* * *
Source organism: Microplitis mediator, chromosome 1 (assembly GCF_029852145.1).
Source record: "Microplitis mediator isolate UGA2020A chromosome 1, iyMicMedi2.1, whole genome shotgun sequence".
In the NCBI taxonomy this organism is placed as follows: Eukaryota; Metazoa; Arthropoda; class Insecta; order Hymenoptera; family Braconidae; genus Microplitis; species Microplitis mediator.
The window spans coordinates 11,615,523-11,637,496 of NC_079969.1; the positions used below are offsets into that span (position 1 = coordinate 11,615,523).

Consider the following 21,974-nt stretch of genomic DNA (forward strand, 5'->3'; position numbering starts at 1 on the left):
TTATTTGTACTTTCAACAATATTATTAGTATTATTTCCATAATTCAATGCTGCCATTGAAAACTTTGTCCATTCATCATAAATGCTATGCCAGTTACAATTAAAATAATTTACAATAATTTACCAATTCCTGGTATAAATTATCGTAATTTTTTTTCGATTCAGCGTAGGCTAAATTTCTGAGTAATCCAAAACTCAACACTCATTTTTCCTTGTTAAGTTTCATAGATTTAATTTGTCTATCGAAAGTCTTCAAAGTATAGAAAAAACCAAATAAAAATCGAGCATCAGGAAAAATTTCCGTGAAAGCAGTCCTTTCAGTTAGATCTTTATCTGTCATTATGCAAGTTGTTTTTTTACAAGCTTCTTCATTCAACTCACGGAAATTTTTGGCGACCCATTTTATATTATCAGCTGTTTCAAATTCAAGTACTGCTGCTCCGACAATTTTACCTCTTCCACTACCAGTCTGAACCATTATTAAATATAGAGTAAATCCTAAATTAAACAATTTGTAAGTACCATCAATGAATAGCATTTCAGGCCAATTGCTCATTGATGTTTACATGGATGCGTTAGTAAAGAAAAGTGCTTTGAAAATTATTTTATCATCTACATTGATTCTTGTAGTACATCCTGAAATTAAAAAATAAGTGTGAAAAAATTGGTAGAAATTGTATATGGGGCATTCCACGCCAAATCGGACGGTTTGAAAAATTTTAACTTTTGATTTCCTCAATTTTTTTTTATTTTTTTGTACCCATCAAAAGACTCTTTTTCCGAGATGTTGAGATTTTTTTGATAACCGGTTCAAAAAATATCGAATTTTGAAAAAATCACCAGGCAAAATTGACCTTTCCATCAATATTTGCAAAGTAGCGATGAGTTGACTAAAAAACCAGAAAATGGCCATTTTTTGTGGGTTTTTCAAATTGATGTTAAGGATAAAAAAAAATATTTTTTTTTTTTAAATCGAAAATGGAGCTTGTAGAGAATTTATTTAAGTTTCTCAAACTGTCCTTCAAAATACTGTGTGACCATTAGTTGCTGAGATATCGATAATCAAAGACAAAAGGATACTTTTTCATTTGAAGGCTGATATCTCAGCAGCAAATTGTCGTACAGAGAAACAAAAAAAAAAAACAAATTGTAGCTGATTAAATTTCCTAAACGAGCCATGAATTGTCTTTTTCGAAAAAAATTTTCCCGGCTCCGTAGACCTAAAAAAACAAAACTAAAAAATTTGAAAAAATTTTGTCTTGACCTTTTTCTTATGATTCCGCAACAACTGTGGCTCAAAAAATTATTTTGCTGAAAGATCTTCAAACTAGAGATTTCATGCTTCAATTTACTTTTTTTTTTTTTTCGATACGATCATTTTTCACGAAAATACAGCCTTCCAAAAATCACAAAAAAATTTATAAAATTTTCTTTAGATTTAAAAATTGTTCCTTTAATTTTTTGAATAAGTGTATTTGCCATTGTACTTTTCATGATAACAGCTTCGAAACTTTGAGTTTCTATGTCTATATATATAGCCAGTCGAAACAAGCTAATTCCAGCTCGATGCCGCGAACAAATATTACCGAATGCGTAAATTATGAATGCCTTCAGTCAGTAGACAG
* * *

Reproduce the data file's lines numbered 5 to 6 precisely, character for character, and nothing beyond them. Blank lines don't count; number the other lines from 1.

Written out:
Consider the following 21,974-nt stretch of genomic DNA (forward strand, 5'->3'; position numbering starts at 1 on the left):
TTATTTGTACTTTCAACAATATTATTAGTATTATTTCCATAATTCAATGCTGCCATTGAAAACTTTGTCCATTCATCATAAATGCTATGCCAGTTACAATTAAAATAATTTACAATAATTTACCAATTCCTGGTATAAATTATCGTAATTTTTTTTCGATTCAGCGTAGGCTAAATTTCTGAGTAATCCAAAACTCAACACTCATTTTTCCTTGTTAAGTTTCATAGATTTAATTTGTCTATCGAAAGTCTTCAAAGTATAGAAAAAACCAAATAAAAATCGAGCATCAGGAAAAATTTCCGTGAAAGCAGTCCTTTCAGTTAGATCTTTATCTGTCATTATGCAAGTTGTTTTTTTACAAGCTTCTTCATTCAACTCACGGAAATTTTTGGCGACCCATTTTATATTATCAGCTGTTTCAAATTCAAGTACTGCTGCTCCGACAATTTTACCTCTTCCACTACCAGTCTGAACCATTATTAAATATAGAGTAAATCCTAAATTAAACAATTTGTAAGTACCATCAATGAATAGCATTTCAGGCCAATTGCTCATTGATGTTTACATGGATGCGTTAGTAAAGAAAAGTGCTTTGAAAATTATTTTATCATCTACATTGATTCTTGTAGTACATCCTGAAATTAAAAAATAAGTGTGAAAAAATTGGTAGAAATTGTATATGGGGCATTCCACGCCAAATCGGACGGTTTGAAAAATTTTAACTTTTGATTTCCTCAATTTTTTTTTATTTTTTTGTACCCATCAAAAGACTCTTTTTCCGAGATGTTGAGATTTTTTTGATAACCGGTTCAAAAAATATCGAATTTTGAAAAAATCACCAGGCAAAATTGACCTTTCCATCAATATTTGCAAAGTAGCGATGAGTTGACTAAAAAACCAGAAAATGGCCATTTTTTGTGGGTTTTTCAAATTGATGTTAAGGATAAAAAAAAATATTTTTTTTTTTTAAATCGAAAATGGAGCTTGTAGAGAATTTATTTAAGTTTCTCAAACTGTCCTTCAAAATACTGTGTGACCATTAGTTGCTGAGATATCGATAATCAAAGACAAAAGGATACTTTTTCATTTGAAGGCTGATATCTCAGCAGCAAATTGTCGTACAGAGAAACAAAAAAAAAAAACAAATTGTAGCTGATTAAATTTCCTAAACGAGCCATGAATTGTCTTTTTCGAAAAAAATTTTCCCGGCTCCGTAGACCTAAAAAAACAAAACTAAAAAATTTGAAAAAATTTTGTCTTGACCTTTTTCTTATGATTCCGCAACAACTGTGGCTCAAAAAATTATTTTGCTGAAAGATCTTCAAACTAGAGATTTCATGCTTCAATTTACTTTTTTTTTTTTTTCGATACGATCATTTTTCACGAAAATACAGCCTTCCAAAAATCACAAAAAAATTTATAAAATTTTCTTTAGATTTAAAAATTGTTCCTTTAATTTTTTGAATAAGTGTATTTGCCATTGTACTTTTCATGATAACAGCTTCGAAACTTTGAGTTTCTATGTCTATATATATAGCCAGTCGAAACAAGCTAATTCCAGCTCGATGCCGCGAACAAATATTACCGAATGCGTAAATTATGAATGCCTTCAGTCAGTAGACAG